A common question from homeowners is “What does crabgrass look like?” This weed is so invasive and troublesome, that just the thought of dealing with it can make you shudder.
All the more reason to know for sure when you suspect it has shown up. Early treatment can prevent a lot of difficulty later.
Identifying crab grass can be a problem because of the assortment of portraits it can claim. It has many faces, due to its ability to adapt to various growing circumstances.
You may have seen a crabgrass picture or two, but as it modifies its growth, it can take on an appearance quite different from the norm.
This article will discuss the obvious things that will help you identify crabgrass in your lawn or garden.
Crab grass gets confused with other weeds. Sometimes the names crabgrass, devil grass, and quack grass, plus Bermuda grass, are used interchangeably among all those plants.
Use the following guide to compare with the invaders you see in your lawn and garden.
To assist your efforts in crabgrass identification, after reading this article, check out our Photo Gallery of Crabgrass Pictures.
This presents crabgrass photos in various stages of development, and under different conditions.
A crabgrass seedling resembles a small corn plant when it first appears, and many are familiar with that image.
As the stem grows, the leaf blades can appear farther apart. This is very different from many grasses and weeds that send up their blades from a central point.
As the stems, or branches, get larger they tend to fall to the ground, and start growing out in a star pattern. The center of the plant may be left exposed for a time, showing the star effect, and this is a common picture for identifying crabgrass.
The plant will continue to put up new shoots from the center, even as the first shoots continue branching out to the side. This abundant growth pattern eventually leads to a thick mat of weed, and eventually a large clump, unless it is mowed.
The actual growth pattern of crab grass is affected by growing conditions, like how much sun and moisture it gets. Other plants or grass competing with the crabgrass seedlings will also influence how they grow.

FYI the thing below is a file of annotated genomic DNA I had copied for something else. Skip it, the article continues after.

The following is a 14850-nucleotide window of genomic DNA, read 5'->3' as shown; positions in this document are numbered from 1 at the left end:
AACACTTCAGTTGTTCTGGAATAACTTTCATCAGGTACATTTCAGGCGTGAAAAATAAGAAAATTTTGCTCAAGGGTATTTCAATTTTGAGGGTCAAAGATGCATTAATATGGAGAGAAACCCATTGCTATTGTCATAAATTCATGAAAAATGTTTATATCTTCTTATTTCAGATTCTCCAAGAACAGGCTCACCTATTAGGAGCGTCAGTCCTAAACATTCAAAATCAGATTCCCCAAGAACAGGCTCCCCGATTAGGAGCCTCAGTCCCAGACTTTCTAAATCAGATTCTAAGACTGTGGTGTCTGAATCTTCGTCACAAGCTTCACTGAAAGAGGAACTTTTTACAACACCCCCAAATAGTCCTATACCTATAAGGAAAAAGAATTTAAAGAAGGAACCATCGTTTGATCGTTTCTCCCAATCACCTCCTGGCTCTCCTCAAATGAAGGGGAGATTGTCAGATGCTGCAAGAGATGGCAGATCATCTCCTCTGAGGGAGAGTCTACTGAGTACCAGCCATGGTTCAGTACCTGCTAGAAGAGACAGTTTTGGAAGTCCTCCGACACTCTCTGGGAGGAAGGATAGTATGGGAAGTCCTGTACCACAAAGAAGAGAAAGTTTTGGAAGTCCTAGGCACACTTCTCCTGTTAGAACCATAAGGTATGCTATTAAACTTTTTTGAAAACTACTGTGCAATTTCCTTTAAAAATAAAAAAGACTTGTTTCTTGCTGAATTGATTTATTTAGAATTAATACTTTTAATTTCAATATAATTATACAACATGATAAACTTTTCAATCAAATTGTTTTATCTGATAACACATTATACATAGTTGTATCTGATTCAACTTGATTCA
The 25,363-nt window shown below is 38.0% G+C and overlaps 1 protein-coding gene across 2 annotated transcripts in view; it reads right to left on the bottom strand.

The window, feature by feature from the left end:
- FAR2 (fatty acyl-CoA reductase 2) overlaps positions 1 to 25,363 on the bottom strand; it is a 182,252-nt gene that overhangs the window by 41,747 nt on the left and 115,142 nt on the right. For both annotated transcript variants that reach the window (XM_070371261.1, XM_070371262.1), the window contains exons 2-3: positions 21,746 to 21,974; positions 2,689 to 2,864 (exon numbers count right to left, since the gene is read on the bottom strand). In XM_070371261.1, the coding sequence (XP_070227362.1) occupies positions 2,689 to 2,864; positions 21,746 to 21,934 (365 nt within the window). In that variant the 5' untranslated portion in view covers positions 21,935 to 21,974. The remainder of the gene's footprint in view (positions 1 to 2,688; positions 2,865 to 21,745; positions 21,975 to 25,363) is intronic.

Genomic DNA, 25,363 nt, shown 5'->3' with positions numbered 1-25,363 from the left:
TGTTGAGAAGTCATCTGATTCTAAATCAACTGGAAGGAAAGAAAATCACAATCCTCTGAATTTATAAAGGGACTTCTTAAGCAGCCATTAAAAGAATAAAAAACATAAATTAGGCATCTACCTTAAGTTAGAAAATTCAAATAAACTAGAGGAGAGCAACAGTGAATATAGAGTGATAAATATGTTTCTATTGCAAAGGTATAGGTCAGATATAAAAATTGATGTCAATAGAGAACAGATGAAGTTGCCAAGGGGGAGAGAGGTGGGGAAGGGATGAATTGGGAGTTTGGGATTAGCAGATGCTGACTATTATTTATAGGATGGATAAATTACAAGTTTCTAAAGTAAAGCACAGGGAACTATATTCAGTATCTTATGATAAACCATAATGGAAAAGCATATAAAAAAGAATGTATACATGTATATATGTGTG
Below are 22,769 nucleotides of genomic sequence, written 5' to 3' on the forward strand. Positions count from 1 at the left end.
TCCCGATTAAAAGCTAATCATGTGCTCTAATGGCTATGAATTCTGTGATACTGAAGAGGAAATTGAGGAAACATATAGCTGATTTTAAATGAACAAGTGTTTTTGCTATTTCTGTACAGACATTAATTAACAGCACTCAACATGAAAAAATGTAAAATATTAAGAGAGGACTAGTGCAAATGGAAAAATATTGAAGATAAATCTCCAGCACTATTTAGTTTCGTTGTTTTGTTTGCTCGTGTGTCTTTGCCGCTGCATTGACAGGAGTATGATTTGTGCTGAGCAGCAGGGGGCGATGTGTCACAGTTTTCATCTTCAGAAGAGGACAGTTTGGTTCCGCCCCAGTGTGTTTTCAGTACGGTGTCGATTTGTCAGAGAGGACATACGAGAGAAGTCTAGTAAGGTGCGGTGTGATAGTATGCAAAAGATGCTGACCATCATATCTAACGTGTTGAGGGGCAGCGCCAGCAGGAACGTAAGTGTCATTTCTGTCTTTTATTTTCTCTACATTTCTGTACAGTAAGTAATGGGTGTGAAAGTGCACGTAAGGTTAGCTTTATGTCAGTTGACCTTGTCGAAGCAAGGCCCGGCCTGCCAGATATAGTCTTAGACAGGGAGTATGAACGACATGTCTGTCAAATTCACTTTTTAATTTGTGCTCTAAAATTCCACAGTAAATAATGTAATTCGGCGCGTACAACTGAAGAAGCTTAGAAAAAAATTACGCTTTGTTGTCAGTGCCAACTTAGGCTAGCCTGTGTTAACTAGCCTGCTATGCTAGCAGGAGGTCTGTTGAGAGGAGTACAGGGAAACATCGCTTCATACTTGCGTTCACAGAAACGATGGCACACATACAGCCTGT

Crabgrass likes sunny, bare spots. The best way to encourage an infestation of crab grass in your lawn is to allow thin or open areas to develop.
Crabgrass is one of the first weeds to germinate and get a head start on any competitors. It can and will, however, sprout at any time throughout the warm growing seasons.
If it sprouts in an area with competition it tends to grow more upright for a while. In lawn grass, or surrounded by other weeds or crabgrass plants, it strives to get up into the sun and overshadow everything.
This weed loves to sprawl out and start to take over. With plenty of sun and water it grows out, up and thick very quickly.
If it gets less water, it will still send out side branches, but the plant remains thin and straggly looking.
If it gets less sun, it will tend to grow upward, but appears thin, weak and is less of a threat (until it sends up seed stalks).
New seedlings will usually appear a light, emerald green color. This color will tend to remain in plants that get less sunlight. The more typical plant will become a medium to dark green as it grows. This can vary tremendously, so color is not a good clue.
Some crabgrass will show purplish streaks on the stem, most noticeable when the plant sprawls and spreads out. This purple color also becomes evident as the plant reaches maturity, and as cold weather sets in.
(A similar purple effect, streaks or mottled, can be an indication in other plants that the soil is deficient in nutrients.)
This troublesome weed will often show a blue-green tint. When growing in drier soils, it will tend to become more bluish-grey in color. It can vary from plant to plant, even when separated by just a short distance.
The color and growth habit of crab grass can vary dramatically in your lawn.
This weed may blend in easily with the color of the grass, or be quite different, depending on the grass variety and how well fertilized it is.
Crabgrass that has excellent growing conditions, especially enough water, can look like what you expect any grass to be, as the new seedlings pop up.
Then as it gets older and larger the thick mats don’t look like they belong in a lawn.
The leaf blades are much wider on crabgrass than lawn grasses (except perhaps St. Augustine), and the blade has a fold line down the center.